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Society's takers, hoarders, and cheaters just ignore the injustice, and go on avoiding taxes while they blame the less fortunate for their own misfortunes. (Photo: Pixabay/CC0 Public Domain/with overlay)

The Growing Case for Massive Taxes on the Rich

Paul Buchheit

While candidates bicker and Congress stagnates and the rest of us dwell on the latest shooting tragedy, the super-rich enjoy the absence of attention paid to one of our nation's most destructive issues.

The richest Americans are takers of social benefits. Yet they complain about paying 12% to 20% in taxes, even as respected researchers estimate an optimal revenue-producing rate of 80% to 90%, and even with the near-certainty that higher marginal tax rates will have no adverse effects on GDP growth.

The super-rich pay little in taxes because, as Senator Lindsey Graham said, "It's really American to avoid paying taxes, legally...It's a game we play...I see nothing wrong with playing the game because we set it up to be a game." In reality, it's a game of theft from the essential needs of education, infrastructure, and jobs.

The Richest Individuals Cheat the Most

According to a recent IRS report, an incredible $406 billion annual gap exists between owed and paid taxes, with individuals accounting for over three-quarters of the total, and with the most egregious misreporting coming from the highest income-takers.

That's about $3,000 per U.S. household in annual lost revenue. Yet even though the IRS retrieves well over $100 for every dollar in salaries paid to their agents, the agency has been rapidly losing staff, making the tax avoidance game a lot easier for the biggest cheaters.

 

 



Corporations Cheat Most Creatively

Relative to a dollar of payroll tax, corporations used to pay $3 in income tax. Now they pay 30 cents.

Exxon uses a theoretical tax to 'pay' its bill, and grandfatherly old Warren Buffett's company Berkshire Hathaway uses hypothetical amounts to avoid paying taxes.

Despite having billions in profits and nearly half of its sales in the U.S., Pfizer claimed enormous losses in the United States.

Each year the Chicago Mercantile Exchange (CME) sells contracts worth about a quadrillion dollars, four times more than all the wealth in the world. Yet ZERO sales tax is paid on the purchases.

Indebted Young Americans Have Lost the Freedom to Innovate

The richest Americans believe they drive the economy. They babble about the "freedom" they create. But experience has shown that productive new ideas, and the job creation that comes with them, are generated by young middle class people, who recently have been devastated by debt and underemployment. As a result of their loss of freedom to take chances, the number of new startups in the U.S. has dropped dramatically.

Revenue lost to tax avoiders is desperately needed to educate and enable our young would-be entrepreneurs.

Decades of Theft from Taxpayers

To the uninformed, Steve Jobs started with boxes of silicon and wires in a garage and fashioned the first Apple computer. The reality is explained by Mariana Mazzucato: "Everything you can do with an iPhone was government-funded. From the Internet that allows you to surf the Web, to GPS that lets you use Google Maps, to touchscreen display and even the SIRI voice activated system -- all of these things were funded by Uncle Sam through the Defense Advanced Research Projects Agency (DARPA), NASA, the Navy, and even the CIA."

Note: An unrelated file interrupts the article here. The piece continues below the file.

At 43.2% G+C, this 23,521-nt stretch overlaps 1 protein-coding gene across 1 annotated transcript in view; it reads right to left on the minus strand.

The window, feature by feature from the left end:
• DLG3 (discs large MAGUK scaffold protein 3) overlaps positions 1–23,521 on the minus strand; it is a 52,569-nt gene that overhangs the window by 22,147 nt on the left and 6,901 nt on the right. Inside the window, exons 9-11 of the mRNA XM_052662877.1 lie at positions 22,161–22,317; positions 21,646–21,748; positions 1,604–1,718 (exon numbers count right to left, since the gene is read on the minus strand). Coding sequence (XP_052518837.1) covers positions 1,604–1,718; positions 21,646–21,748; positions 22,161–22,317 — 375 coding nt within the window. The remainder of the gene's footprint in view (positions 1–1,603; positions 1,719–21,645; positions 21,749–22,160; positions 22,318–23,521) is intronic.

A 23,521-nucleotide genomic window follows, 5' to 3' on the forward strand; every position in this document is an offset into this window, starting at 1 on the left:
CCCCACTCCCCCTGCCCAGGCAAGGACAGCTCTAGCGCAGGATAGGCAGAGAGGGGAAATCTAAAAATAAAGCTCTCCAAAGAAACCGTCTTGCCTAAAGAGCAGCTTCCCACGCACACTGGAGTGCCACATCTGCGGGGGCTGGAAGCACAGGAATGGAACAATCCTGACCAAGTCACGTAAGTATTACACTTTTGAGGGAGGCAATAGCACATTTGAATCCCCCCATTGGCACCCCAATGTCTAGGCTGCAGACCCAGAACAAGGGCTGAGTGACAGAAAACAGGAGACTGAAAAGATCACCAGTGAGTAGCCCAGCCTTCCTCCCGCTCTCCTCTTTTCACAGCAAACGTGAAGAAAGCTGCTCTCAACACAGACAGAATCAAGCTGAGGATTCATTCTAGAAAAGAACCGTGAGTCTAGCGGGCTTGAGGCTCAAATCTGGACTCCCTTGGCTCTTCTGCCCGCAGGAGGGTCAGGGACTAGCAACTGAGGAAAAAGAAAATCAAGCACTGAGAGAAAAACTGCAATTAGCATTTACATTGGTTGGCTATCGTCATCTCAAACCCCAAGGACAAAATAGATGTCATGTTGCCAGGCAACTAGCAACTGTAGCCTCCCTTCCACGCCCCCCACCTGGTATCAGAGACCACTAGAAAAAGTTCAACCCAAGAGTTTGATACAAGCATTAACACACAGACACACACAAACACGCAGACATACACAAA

It's the same story with our medicines. Pharmaceutical companies wouldn't exist without money from the taxpayers, who have provided support for decades through the National Institutes of Health, and who still pay over 80 percent of the cost of basic research for new drugs and vaccines. Yet the drug companies claim patents on medications that were developed with our tax dollars.

Other businesses rely on our roads and seaports and airports to ship their products, the FAA and TSA and Coast Guard and Department of Transportation to safeguard them, and a nationwide energy grid to power their factories, while they pollute our air and water at almost no cost.

Two More Victims of Tax Cheating: K-12 Education and Mental Health Care

Most of the 50 states have cut funding for K-12 education, and they continue to cut it. Teachers haven't received a raise in 15 years. School infrastructure is crumbling, so severely in Detroit that the kids in some of the schools have nowhere to go to the bathroom.

For the increasing number of Americans (one out of five!) with mental health problems, there is no place to go. The Department of Health and Human Services reports that most U.S. counties "have no practicing psychiatrists, psychologists, or social workers." In 44 of the 50 states, the majority of mentally ill people reside in jails rather than in psychiatric hospitals. There's no tax money to support the needs of society, and so people in need are thrown into prison.

Society's takers, hoarders, and cheaters just ignore the injustice, and go on avoiding taxes while they blame the less fortunate for their own misfortunes.


Our work is licensed under Creative Commons (CC BY-NC-ND 3.0). Feel free to republish and share widely.
Paul Buchheit

Paul Buchheit

Paul Buchheit is an advocate for social and economic justice, and the author of numerous papers on economic inequality and cognitive science. He was recently named one of 300 Living Peace and Justice Leaders and Models. He is the author of "American Wars: Illusions and Realities" (2008) and "Disposable Americans: Extreme Capitalism and the Case for a Guaranteed Income" (2017). Contact email: paul (at) youdeservefacts.org.

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